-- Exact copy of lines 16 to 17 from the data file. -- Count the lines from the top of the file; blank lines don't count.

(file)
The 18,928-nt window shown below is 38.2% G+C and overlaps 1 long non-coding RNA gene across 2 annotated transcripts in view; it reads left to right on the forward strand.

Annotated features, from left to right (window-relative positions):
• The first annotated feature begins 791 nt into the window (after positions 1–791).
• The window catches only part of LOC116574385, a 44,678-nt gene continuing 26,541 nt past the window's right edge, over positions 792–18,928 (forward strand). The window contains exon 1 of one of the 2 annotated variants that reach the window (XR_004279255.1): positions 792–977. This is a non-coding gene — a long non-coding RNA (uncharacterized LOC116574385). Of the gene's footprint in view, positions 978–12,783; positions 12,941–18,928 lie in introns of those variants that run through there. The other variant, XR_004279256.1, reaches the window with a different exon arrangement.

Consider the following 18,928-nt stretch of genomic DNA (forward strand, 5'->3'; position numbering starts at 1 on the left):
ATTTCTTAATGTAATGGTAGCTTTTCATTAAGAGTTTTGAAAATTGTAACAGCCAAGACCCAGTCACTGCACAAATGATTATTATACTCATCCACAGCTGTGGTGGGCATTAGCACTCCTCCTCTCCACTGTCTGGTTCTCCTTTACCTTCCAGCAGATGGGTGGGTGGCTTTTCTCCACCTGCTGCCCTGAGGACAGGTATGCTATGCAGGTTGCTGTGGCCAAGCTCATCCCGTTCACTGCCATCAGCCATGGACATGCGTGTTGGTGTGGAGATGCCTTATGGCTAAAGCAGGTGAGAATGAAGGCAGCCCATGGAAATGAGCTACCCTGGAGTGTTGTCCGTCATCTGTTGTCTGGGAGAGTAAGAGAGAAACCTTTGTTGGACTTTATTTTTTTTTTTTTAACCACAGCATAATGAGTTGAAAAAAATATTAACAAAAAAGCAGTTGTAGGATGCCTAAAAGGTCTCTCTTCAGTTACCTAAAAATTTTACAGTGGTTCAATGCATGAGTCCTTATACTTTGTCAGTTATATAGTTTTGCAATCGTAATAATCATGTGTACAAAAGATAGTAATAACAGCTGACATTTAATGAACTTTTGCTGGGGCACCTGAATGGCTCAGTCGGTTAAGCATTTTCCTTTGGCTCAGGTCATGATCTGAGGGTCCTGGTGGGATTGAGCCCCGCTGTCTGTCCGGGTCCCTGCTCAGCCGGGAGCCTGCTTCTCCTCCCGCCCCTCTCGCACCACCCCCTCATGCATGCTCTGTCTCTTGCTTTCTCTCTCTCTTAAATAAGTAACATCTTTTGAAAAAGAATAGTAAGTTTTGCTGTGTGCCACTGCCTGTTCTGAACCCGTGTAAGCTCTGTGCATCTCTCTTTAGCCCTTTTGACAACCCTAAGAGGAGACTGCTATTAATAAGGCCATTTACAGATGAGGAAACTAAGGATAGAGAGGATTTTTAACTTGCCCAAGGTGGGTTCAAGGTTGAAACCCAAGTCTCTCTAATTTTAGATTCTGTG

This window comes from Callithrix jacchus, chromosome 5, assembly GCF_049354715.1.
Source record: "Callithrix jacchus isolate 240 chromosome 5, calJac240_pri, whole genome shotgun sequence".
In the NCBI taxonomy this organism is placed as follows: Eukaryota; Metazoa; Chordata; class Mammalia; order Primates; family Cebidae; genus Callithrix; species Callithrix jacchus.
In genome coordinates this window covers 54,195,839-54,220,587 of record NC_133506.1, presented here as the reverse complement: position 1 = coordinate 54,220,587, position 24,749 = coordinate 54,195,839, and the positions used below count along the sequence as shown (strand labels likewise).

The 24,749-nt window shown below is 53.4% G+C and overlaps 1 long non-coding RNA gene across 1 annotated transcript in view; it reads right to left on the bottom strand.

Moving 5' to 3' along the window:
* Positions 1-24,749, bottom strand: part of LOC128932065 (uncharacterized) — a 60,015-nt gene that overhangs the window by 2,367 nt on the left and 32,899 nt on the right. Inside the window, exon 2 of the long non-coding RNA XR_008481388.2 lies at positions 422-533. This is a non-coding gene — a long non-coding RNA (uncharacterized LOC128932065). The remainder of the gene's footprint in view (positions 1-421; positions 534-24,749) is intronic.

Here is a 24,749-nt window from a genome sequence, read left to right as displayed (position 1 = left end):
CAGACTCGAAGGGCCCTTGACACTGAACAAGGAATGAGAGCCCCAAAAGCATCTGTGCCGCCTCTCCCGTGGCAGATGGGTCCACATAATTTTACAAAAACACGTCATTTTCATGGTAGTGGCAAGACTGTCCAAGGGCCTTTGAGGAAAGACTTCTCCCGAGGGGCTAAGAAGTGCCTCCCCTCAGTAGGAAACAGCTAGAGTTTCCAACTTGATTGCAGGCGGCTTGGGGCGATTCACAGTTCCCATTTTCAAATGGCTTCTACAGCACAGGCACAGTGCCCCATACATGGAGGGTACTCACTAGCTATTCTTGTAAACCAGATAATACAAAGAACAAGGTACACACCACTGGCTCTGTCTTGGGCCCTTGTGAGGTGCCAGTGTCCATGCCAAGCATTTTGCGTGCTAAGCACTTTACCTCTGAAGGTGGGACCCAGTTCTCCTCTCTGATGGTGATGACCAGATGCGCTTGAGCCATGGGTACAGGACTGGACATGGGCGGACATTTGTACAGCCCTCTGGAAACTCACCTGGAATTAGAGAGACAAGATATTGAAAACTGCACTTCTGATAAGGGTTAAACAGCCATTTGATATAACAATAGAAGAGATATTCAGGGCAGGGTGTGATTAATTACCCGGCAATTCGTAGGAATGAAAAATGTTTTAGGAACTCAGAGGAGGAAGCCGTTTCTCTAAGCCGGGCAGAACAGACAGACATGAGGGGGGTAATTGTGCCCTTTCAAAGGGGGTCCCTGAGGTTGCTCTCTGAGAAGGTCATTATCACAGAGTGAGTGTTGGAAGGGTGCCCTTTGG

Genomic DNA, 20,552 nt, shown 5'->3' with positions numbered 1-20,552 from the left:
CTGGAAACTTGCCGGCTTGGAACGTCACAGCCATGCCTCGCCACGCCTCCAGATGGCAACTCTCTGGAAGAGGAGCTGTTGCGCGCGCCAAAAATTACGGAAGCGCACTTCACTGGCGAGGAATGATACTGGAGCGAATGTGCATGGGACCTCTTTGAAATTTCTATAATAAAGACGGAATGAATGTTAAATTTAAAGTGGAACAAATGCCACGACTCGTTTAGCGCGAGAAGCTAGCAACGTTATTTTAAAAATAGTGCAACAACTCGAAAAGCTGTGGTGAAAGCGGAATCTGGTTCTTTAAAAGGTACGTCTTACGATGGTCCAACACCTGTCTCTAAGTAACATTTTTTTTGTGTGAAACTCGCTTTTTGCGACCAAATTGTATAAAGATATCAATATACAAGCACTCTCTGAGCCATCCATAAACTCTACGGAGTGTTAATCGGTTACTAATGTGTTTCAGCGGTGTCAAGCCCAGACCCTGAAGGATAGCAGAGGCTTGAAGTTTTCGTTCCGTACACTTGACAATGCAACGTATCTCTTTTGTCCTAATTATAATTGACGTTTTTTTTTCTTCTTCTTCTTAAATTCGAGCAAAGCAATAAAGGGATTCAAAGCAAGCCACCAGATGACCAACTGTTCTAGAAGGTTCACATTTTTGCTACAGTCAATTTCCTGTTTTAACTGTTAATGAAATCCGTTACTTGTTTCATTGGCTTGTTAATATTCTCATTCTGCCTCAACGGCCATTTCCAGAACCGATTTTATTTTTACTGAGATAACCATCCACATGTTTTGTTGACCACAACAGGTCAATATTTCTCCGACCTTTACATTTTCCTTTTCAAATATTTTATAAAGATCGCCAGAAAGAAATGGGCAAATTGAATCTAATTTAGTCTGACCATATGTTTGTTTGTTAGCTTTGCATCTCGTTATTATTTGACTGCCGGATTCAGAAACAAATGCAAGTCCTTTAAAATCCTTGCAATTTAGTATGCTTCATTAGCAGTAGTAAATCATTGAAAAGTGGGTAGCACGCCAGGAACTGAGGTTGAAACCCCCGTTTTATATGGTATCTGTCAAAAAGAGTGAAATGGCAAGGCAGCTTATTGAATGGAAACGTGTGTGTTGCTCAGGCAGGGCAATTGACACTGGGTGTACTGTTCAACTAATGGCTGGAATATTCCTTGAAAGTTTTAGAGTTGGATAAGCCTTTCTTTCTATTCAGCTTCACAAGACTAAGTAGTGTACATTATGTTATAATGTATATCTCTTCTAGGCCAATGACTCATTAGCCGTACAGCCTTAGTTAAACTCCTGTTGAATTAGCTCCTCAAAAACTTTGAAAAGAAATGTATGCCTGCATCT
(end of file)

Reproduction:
Genomic DNA, 20,552 nt, shown 5'->3' with positions numbered 1-20,552 from the left:
CTGGAAACTTGCCGGCTTGGAACGTCACAGCCATGCCTCGCCACGCCTCCAGATGGCAACTCTCTGGAAGAGGAGCTGTTGCGCGCGCCAAAAATTACGGAAGCGCACTTCACTGGCGAGGAATGATACTGGAGCGAATGTGCATGGGACCTCTTTGAAATTTCTATAATAAAGACGGAATGAATGTTAAATTTAAAGTGGAACAAATGCCACGACTCGTTTAGCGCGAGAAGCTAGCAACGTTATTTTAAAAATAGTGCAACAACTCGAAAAGCTGTGGTGAAAGCGGAATCTGGTTCTTTAAAAGGTACGTCTTACGATGGTCCAACACCTGTCTCTAAGTAACATTTTTTTTGTGTGAAACTCGCTTTTTGCGACCAAATTGTATAAAGATATCAATATACAAGCACTCTCTGAGCCATCCATAAACTCTACGGAGTGTTAATCGGTTACTAATGTGTTTCAGCGGTGTCAAGCCCAGACCCTGAAGGATAGCAGAGGCTTGAAGTTTTCGTTCCGTACACTTGACAATGCAACGTATCTCTTTTGTCCTAATTATAATTGACGTTTTTTTTTCTTCTTCTTCTTAAATTCGAGCAAAGCAATAAAGGGATTCAAAGCAAGCCACCAGATGACCAACTGTTCTAGAAGGTTCACATTTTTGCTACAGTCAATTTCCTGTTTTAACTGTTAATGAAATCCGTTACTTGTTTCATTGGCTTGTTAATATTCTCATTCTGCCTCAACGGCCATTTCCAGAACCGATTTTATTTTTACTGAGATAACCATCCACATGTTTTGTTGACCACAACAGGTCAATATTTCTCCGACCTTTACATTTTCCTTTTCAAATATTTTATAAAGATCGCCAGAAAGAAATGGGCAAATTGAATCTAATTTAGTCTGACCATATGTTTGTTTGTTAGCTTTGCATCTCGTTATTATTTGACTGCCGGATTCAGAAACAAATGCAAGTCCTTTAAAATCCTTGCAATTTAGTATGCTTCATTAGCAGTAGTAAATCATTGAAAAGTGGGTAGCACGCCAGGAACTGAGGTTGAAACCCCCGTTTTATATGGTATCTGTCAAAAAGAGTGAAATGGCAAGGCAGCTTATTGAATGGAAACGTGTGTGTTGCTCAGGCAGGGCAATTGACACTGGGTGTACTGTTCAACTAATGGCTGGAATATTCCTTGAAAGTTTTAGAGTTGGATAAGCCTTTCTTTCTATTCAGCTTCACAAGACTAAGTAGTGTACATTATGTTATAATGTATATCTCTTCTAGGCCAATGACTCATTAGCCGTACAGCCTTAGTTAAACTCCTGTTGAATTAGCTCCTCAAAAACTTTGAAAAGAAATGTATGCCTGCATCT